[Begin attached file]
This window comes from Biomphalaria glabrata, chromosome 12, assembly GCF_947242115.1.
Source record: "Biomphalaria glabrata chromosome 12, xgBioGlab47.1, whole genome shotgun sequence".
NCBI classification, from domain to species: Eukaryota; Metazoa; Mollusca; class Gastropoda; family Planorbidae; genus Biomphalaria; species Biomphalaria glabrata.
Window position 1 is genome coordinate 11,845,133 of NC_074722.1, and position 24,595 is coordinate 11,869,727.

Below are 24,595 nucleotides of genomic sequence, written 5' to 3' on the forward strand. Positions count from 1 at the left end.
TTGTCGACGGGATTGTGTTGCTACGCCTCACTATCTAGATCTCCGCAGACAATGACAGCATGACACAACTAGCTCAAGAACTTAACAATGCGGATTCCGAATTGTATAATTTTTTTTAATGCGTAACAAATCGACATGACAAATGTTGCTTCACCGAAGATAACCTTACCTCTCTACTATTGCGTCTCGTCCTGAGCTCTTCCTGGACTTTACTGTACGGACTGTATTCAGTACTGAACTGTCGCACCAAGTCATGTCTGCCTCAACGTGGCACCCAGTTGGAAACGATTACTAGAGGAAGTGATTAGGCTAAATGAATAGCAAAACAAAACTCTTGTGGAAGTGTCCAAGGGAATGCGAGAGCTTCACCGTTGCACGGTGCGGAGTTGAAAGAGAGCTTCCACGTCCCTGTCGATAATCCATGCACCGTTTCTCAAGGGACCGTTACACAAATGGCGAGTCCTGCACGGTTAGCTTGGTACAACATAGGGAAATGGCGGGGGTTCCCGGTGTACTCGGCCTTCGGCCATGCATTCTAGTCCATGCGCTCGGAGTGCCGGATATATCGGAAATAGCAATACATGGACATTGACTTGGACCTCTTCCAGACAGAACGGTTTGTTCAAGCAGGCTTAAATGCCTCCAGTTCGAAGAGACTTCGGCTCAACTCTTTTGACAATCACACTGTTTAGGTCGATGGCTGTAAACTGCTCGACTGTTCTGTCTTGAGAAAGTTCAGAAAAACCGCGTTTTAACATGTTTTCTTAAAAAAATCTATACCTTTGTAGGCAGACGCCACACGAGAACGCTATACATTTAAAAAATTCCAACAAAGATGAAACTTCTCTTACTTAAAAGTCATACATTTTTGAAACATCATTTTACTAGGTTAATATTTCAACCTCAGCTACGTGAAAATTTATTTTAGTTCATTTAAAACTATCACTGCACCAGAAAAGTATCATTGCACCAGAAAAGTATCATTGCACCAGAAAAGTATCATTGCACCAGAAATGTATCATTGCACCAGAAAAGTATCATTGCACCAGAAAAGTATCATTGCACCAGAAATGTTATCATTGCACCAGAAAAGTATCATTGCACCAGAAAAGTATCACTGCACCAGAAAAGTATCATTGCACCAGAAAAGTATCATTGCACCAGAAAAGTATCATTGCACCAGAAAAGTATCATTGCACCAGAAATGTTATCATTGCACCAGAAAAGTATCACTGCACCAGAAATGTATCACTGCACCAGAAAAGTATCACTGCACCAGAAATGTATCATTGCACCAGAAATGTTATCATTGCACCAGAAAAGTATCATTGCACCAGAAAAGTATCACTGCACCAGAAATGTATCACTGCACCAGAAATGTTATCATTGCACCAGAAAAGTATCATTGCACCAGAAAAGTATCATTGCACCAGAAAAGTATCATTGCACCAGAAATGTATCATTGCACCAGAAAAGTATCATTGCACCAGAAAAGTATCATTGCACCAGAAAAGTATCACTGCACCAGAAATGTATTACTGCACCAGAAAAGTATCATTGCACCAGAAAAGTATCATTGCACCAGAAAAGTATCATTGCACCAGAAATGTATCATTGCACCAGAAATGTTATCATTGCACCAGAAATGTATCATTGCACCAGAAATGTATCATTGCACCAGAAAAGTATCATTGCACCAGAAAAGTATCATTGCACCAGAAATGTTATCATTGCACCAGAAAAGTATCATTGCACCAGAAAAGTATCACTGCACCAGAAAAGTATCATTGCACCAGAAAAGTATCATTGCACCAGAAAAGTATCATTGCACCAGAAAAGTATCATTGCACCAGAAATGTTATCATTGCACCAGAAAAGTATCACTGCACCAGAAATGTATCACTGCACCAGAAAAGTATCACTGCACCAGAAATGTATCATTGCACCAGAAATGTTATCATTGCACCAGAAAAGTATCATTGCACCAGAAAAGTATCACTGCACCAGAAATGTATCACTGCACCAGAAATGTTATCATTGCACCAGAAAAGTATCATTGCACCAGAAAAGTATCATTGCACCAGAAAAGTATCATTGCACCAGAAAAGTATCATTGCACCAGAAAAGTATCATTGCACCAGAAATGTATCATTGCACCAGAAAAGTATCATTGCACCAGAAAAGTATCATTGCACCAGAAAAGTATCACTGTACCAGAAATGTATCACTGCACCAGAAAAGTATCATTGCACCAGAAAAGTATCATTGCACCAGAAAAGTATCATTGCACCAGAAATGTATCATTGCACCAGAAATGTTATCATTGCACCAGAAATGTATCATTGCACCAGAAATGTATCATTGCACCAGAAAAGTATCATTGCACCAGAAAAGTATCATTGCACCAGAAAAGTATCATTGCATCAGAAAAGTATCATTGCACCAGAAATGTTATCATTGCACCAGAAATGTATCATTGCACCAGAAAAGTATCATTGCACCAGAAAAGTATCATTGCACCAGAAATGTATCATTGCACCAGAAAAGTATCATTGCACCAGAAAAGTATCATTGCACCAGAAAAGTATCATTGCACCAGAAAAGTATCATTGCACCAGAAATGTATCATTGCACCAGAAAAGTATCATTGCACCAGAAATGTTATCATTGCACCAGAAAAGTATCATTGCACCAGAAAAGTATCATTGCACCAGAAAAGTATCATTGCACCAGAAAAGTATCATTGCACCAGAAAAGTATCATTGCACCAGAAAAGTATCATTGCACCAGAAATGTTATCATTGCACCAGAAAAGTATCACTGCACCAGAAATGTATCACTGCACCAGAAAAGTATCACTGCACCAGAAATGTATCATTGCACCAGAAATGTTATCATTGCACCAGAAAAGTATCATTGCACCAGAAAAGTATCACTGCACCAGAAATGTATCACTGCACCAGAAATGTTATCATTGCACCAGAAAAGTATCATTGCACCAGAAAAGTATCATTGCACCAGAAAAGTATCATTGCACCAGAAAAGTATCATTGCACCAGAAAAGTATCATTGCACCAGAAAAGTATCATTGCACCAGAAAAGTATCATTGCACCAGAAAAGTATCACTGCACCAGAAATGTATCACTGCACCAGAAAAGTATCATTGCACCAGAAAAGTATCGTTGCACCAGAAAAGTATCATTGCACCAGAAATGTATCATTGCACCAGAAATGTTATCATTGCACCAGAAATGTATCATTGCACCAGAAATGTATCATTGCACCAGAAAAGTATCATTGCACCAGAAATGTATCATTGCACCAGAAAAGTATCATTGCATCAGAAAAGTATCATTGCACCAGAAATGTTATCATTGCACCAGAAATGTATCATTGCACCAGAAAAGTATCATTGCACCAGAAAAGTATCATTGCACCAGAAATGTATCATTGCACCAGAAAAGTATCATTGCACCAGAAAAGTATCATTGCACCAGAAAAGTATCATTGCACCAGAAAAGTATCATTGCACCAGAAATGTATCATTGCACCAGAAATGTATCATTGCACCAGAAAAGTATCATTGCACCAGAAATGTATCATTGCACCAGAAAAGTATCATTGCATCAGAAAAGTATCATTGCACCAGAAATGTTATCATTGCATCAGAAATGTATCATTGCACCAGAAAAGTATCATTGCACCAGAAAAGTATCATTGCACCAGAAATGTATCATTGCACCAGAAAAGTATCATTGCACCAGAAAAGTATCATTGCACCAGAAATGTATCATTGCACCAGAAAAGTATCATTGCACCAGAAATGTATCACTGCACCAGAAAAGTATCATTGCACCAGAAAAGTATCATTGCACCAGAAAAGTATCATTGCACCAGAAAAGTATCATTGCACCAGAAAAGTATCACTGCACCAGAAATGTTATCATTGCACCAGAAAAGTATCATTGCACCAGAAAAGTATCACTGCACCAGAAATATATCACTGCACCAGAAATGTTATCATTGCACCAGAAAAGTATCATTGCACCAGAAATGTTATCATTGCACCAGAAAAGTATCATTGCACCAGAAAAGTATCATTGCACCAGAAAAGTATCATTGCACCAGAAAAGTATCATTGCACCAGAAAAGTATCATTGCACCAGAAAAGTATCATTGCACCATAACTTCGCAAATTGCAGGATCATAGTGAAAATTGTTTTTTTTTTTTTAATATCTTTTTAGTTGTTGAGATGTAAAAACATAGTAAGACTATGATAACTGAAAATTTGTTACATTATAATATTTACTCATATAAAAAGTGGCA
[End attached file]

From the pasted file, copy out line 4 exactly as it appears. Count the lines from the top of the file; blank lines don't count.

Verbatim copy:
Window position 1 is genome coordinate 11,845,133 of NC_074722.1, and position 24,595 is coordinate 11,869,727.